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BioSocieties

, Volume 5, Issue 2, pp 180–198 | Cite as

Design in synthetic biology

  • Adrian Mackenzie
Original Article

Abstract

Significant transformations in biological technique and biological work are taking place in the aftermath of genomics. Although existing accounts of genomics and biotechnology contend that species differences and evolutionary histories have undergone ‘flattening’ by molecular techniques and concepts, analysis of design practices in synthetic biology suggests that vertical aggregations of biological technique, substance and work are occurring. This article analyses the movement of design processes into biology by examining software, diagrams and forms of collaboration intersecting in the production of biological constructs such as metabolic pathways, minimal genomes and biological standard parts. In characterising the design processes taking shape in synthetic biology, it develops the concepts of ‘meta-technique’ and ‘meta-material’. The notion of design as a meta-technique shows how synthetic biology assembles techniques and renders them available via practices of collaboration and standardisation. The notion of meta-material suggests ways of thinking about the dynamism of living things infused by models, constructs and layered work-processes. The practical re-deployment of biological techniques we see in the design software, the development of increasingly extensive and interlinked biological constructs assembled by design, and the shifting enrolments of biological work associated with design as a decoupled work process alter what counts as biological work and what counts as biological substance. The increasing salience of biological design has significant implications for how we conceptualise participation in biotechnology and biomedicine more generally.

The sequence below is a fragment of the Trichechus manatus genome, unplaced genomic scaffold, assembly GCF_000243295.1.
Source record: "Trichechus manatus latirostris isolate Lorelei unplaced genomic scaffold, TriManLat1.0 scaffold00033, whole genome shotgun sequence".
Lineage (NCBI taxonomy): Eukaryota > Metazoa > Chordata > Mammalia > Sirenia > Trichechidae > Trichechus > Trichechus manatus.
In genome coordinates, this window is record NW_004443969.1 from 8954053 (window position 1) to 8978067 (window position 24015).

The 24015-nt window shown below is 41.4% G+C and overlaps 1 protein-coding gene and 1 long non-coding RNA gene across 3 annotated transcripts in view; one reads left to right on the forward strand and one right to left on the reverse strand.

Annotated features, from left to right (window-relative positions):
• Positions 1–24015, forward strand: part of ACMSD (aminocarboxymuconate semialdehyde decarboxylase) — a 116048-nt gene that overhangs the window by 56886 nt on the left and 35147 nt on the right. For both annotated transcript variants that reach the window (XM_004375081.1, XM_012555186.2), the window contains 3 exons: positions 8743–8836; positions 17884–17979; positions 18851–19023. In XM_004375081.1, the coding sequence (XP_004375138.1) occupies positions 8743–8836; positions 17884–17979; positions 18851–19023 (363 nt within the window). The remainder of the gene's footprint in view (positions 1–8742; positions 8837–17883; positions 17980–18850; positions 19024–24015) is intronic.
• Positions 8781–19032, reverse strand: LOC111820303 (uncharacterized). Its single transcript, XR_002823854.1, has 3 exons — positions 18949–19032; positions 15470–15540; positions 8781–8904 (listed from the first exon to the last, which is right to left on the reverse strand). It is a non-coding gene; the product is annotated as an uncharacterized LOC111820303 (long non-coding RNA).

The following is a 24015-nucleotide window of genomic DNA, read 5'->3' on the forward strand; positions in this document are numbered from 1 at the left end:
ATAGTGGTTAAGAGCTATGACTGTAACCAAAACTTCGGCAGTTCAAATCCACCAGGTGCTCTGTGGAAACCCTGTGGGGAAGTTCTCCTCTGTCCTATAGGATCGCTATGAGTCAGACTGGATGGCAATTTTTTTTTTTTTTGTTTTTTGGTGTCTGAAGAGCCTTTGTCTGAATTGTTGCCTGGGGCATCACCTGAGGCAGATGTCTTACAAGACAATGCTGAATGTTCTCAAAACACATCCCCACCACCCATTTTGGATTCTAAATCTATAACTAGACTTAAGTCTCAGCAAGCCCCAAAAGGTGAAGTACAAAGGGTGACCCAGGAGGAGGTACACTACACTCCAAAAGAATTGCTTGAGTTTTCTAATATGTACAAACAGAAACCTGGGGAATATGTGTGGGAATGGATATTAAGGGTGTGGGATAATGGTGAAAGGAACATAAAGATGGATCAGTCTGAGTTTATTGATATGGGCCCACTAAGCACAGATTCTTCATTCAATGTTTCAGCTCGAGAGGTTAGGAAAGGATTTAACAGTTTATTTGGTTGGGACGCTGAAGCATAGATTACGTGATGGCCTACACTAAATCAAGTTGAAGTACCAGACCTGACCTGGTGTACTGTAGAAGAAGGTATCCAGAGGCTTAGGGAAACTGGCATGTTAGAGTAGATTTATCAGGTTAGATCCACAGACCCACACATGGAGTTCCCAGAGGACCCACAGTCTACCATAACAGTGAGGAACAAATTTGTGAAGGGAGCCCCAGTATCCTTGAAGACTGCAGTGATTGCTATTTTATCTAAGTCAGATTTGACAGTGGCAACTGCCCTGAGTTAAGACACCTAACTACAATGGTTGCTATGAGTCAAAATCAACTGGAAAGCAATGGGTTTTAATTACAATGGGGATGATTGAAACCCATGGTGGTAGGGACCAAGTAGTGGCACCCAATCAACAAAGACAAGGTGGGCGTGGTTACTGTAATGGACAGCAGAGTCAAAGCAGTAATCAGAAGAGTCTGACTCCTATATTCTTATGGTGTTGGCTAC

Keywords

synthetic biology design technique materiality emergence new media 

Notes

Acknowledgements

This research was undertaken with funding from the Economic and Social Research Council (ESRC) UK. I would like to acknowledge the ESRC's support.

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Copyright information

© The London School of Economics and Political Science 2010

Authors and Affiliations

  • Adrian Mackenzie
    • 1
  1. 1.CESAGEN – Centre for Social and Economic Aspects of Genomics, IAS Building, Lancaster UniversityUK

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